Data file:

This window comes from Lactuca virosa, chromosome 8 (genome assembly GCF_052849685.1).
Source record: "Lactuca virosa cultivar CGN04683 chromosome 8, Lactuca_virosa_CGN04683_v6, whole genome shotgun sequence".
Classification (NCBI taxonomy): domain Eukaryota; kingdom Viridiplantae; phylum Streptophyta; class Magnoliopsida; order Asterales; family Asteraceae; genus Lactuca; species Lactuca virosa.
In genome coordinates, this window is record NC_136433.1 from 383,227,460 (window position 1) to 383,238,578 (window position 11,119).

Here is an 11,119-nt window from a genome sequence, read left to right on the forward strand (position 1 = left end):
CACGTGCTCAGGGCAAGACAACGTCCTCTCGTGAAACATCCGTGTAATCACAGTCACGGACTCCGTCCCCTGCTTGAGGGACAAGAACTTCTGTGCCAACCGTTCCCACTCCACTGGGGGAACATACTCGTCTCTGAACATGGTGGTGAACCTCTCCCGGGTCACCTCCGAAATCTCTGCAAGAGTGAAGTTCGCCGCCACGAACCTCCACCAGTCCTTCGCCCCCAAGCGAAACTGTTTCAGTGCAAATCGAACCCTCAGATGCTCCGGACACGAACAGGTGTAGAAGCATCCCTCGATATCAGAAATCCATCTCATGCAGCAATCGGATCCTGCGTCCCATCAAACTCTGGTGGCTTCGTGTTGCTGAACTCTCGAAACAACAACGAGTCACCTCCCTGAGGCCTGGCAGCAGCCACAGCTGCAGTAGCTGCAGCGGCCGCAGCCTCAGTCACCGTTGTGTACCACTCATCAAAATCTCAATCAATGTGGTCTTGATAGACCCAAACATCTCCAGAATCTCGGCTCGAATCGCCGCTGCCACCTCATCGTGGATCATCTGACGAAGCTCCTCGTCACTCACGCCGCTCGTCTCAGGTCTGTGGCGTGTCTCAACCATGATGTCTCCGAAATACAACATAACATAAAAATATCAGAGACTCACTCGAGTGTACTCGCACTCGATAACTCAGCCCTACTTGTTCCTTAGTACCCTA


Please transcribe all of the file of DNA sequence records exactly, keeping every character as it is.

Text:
This window comes from Lactuca virosa, chromosome 8 (genome assembly GCF_052849685.1).
Source record: "Lactuca virosa cultivar CGN04683 chromosome 8, Lactuca_virosa_CGN04683_v6, whole genome shotgun sequence".
Classification (NCBI taxonomy): domain Eukaryota; kingdom Viridiplantae; phylum Streptophyta; class Magnoliopsida; order Asterales; family Asteraceae; genus Lactuca; species Lactuca virosa.
In genome coordinates, this window is record NC_136433.1 from 383,227,460 (window position 1) to 383,238,578 (window position 11,119).

Here is an 11,119-nt window from a genome sequence, read left to right on the forward strand (position 1 = left end):
CACGTGCTCAGGGCAAGACAACGTCCTCTCGTGAAACATCCGTGTAATCACAGTCACGGACTCCGTCCCCTGCTTGAGGGACAAGAACTTCTGTGCCAACCGTTCCCACTCCACTGGGGGAACATACTCGTCTCTGAACATGGTGGTGAACCTCTCCCGGGTCACCTCCGAAATCTCTGCAAGAGTGAAGTTCGCCGCCACGAACCTCCACCAGTCCTTCGCCCCCAAGCGAAACTGTTTCAGTGCAAATCGAACCCTCAGATGCTCCGGACACGAACAGGTGTAGAAGCATCCCTCGATATCAGAAATCCATCTCATGCAGCAATCGGATCCTGCGTCCCATCAAACTCTGGTGGCTTCGTGTTGCTGAACTCTCGAAACAACAACGAGTCACCTCCCTGAGGCCTGGCAGCAGCCACAGCTGCAGTAGCTGCAGCGGCCGCAGCCTCAGTCACCGTTGTGTACCACTCATCAAAATCTCAATCAATGTGGTCTTGATAGACCCAAACATCTCCAGAATCTCGGCTCGAATCGCCGCTGCCACCTCATCGTGGATCATCTGACGAAGCTCCTCGTCACTCACGCCGCTCGTCTCAGGTCTGTGGCGTGTCTCAACCATGATGTCTCCGAAATACAACATAACATAAAAATATCAGAGACTCACTCGAGTGTACTCGCACTCGATAACTCAGCCCTACTTGTTCCTTAGTACCCTA